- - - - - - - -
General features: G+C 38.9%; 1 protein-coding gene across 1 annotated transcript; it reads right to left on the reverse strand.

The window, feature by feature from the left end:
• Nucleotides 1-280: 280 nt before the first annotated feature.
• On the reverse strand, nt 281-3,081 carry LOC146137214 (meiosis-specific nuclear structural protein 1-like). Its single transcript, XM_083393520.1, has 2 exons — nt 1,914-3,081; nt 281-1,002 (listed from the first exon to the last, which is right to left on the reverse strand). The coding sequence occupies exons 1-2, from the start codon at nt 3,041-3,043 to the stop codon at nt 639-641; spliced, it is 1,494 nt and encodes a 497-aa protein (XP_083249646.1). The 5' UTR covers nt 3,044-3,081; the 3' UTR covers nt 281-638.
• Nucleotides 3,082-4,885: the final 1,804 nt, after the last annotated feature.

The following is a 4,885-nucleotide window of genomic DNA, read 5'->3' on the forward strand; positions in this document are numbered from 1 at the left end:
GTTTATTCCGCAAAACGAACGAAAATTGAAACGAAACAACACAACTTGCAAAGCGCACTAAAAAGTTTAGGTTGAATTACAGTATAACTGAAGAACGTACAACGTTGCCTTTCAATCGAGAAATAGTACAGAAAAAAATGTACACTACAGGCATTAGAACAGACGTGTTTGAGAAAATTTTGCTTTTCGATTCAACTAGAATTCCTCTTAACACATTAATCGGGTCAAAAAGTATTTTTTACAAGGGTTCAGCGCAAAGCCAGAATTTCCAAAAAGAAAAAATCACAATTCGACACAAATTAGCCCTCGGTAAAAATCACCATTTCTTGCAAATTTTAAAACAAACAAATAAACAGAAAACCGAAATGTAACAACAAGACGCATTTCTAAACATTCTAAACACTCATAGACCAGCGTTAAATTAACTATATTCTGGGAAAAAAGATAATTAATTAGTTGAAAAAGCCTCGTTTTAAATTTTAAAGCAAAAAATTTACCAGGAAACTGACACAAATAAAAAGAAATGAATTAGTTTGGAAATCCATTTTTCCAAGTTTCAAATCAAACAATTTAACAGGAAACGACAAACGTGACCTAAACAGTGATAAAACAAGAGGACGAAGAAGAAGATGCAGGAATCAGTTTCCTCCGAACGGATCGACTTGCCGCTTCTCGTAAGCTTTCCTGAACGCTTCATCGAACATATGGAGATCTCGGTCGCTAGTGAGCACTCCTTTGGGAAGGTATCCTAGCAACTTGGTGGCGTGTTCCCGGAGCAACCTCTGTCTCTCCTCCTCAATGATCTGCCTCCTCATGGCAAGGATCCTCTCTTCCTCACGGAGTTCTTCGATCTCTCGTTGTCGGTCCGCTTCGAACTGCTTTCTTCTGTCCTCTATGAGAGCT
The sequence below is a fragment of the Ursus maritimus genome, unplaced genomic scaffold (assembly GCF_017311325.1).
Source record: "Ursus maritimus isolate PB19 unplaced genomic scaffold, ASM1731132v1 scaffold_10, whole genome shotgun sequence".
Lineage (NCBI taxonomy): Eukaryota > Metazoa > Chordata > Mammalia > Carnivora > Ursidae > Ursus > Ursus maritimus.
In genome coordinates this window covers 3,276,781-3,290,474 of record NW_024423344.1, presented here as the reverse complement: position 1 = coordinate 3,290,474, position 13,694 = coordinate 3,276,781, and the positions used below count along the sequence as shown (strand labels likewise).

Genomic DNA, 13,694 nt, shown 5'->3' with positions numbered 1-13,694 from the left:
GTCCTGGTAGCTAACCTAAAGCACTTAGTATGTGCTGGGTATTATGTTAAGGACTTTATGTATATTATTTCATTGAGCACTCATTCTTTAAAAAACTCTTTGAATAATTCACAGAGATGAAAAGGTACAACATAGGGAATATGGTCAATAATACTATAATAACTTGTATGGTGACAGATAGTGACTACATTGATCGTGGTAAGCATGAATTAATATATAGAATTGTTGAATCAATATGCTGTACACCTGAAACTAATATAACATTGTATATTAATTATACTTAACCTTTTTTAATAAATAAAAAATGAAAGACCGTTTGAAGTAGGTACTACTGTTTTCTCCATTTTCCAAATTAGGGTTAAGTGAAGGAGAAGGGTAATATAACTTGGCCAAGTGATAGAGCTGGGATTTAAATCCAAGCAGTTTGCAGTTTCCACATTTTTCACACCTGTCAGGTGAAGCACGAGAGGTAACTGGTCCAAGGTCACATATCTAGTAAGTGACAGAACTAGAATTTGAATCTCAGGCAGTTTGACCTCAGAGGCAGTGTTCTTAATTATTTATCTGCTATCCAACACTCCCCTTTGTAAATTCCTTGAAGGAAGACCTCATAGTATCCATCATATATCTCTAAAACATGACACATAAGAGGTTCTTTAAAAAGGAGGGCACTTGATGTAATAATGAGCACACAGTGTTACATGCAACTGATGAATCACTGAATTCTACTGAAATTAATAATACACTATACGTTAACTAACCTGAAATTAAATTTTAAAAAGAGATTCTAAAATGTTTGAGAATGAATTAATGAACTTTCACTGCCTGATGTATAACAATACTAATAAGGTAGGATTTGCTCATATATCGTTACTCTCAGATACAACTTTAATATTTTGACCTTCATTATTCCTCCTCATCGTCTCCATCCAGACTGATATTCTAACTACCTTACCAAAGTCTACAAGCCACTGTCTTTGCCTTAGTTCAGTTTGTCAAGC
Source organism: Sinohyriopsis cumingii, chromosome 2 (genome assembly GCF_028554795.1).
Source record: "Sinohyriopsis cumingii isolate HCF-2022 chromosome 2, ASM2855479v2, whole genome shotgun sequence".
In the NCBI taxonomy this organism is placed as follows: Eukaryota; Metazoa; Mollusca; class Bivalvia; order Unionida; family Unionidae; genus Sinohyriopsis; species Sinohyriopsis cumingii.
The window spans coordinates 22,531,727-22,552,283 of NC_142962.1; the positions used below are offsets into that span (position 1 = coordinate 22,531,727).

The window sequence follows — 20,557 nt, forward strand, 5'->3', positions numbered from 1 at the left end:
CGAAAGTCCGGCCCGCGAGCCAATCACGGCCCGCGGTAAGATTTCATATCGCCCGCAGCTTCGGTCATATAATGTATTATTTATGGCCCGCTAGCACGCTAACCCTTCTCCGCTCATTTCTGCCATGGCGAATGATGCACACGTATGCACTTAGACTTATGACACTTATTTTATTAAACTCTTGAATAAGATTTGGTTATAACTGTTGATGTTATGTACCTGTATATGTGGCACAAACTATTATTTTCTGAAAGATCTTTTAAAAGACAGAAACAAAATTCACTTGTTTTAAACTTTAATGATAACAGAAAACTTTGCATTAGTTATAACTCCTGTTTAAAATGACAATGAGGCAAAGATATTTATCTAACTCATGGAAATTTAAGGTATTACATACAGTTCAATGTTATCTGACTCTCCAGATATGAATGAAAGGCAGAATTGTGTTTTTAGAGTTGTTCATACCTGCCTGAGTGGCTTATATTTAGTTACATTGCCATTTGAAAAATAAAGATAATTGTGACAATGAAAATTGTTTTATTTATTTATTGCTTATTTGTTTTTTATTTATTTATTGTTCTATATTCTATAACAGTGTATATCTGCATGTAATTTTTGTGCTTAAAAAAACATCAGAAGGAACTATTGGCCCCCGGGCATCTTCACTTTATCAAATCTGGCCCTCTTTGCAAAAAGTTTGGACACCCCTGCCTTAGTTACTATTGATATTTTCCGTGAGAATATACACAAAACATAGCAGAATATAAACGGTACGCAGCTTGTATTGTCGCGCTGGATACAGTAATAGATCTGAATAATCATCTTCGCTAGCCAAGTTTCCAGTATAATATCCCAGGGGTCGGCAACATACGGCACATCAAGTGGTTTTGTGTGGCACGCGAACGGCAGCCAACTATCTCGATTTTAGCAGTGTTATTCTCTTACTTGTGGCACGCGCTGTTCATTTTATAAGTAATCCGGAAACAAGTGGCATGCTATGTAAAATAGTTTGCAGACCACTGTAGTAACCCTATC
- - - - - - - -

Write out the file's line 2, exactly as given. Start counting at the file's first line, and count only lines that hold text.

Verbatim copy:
The window, feature by feature from the left end: